A truck speeds onto the Caloosahatchee Bridge and then bumps into another truck, causing the speeding truck to fly over the railing right into the water on Saturday.
Truck crashes off the Caloosahatchee Bridge. (Credit: LCSO)
Fort Myers police say the driver of the truck died at the hospital on Monday. He has been identified as 40-year-old Thomas Gorman. First responders worked quickly to pull the man out of the water in an effort to save his life.
Police say speed was a factor in the crash. Despite that, police say no one will be charged because they say nothing criminal happened in this crash.
It only takes seconds for a life to change forever.
“We hope he makes it, but you know, that’s that’s really what we’re here for is to give that person a shot,” said Fort Myers Fire Captain Oliver Castellanos.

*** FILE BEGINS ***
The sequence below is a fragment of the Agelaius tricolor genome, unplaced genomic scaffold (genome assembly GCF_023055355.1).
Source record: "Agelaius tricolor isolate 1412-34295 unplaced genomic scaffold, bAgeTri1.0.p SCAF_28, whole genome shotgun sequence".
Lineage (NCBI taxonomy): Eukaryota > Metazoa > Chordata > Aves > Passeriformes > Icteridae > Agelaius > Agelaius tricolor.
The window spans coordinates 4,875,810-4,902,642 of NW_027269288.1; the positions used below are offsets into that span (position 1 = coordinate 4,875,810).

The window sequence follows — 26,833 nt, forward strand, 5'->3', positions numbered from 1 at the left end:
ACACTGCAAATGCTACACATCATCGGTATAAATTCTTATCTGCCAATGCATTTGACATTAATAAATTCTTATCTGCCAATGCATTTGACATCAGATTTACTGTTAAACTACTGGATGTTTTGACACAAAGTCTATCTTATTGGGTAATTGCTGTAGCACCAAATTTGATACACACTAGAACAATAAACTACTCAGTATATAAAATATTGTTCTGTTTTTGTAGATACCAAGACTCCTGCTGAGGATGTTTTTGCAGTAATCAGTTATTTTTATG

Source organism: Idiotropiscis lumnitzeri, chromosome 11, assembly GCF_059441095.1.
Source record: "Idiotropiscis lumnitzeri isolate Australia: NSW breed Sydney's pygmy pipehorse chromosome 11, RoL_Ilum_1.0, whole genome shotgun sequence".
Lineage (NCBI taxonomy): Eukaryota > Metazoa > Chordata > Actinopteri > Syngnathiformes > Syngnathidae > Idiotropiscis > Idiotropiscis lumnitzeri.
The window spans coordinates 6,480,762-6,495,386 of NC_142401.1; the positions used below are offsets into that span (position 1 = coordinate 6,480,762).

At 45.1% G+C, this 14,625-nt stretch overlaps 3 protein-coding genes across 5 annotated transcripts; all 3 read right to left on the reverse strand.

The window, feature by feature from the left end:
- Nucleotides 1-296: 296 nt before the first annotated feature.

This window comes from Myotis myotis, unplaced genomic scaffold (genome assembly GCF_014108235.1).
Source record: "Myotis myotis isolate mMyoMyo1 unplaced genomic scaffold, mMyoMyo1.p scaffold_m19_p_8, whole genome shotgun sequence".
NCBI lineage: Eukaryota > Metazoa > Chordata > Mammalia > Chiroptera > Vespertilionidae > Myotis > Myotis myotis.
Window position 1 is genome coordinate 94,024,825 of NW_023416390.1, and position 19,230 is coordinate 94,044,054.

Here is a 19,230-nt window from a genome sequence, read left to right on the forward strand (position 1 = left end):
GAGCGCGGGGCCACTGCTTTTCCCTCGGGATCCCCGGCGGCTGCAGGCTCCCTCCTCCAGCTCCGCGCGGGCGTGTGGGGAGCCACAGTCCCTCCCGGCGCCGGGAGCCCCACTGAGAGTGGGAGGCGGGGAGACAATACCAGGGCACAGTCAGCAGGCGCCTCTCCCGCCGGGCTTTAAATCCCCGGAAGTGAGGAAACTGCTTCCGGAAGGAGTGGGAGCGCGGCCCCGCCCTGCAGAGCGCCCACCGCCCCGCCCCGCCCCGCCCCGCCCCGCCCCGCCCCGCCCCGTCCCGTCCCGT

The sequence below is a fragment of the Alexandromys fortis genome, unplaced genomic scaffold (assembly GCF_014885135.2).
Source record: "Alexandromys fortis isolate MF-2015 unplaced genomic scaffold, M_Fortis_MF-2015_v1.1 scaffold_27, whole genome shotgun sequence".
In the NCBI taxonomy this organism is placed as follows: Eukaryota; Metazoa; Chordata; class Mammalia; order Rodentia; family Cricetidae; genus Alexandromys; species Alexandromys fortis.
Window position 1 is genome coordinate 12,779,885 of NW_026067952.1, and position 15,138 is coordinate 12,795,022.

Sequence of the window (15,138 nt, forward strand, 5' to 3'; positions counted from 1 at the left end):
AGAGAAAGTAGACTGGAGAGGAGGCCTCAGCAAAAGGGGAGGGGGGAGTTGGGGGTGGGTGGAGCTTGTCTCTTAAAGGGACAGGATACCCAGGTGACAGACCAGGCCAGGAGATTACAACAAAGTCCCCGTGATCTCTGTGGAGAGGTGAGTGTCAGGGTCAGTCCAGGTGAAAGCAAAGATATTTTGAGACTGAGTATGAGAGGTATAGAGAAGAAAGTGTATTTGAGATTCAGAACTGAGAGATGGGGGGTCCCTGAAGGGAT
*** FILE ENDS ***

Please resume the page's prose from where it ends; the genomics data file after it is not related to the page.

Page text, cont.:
It only took minutes for firefighters to take action.
“Firefighter Alvarez was able to go ahead and descend and was on top of the vehicle,” said Castellanos.
Castellanos is referring to firefighter Gianni Alvarez, who slid down a fire hose to get to the submerged truck while Castellanos remained on the bridge to communicate with rescuers in the water.
Firefighters working to rescue a man who crashed his truck off the Caloosahatchee Bridge. (Credit: Jeremy Rickman, JKR Photography)
“Rope takes time. You have to tie it off. You have to make a harness, you know, just pulling a hose line and dropping it in the water and charging it could use it as a fire pole,” Castellanos said.
It’s a practice Castellanos learned after a car was hanging off the Midpoint Bridge.
“That vehicle stayed on the bridge, but we had, you know, spoke about it afterward. What would we do if that car did go off the bridge? Somebody had brought up the idea of charging the hose line,” said Castellanos.
The idea hoped to help in a situation like this, so someone has the best shot at life. “Our job is to is to give that person a fighting chance,” Castellanos said.
Firefighters suggest keeping a tool in your car to help you break a window in case you are ever in a life-threatening situation where your car is underwater.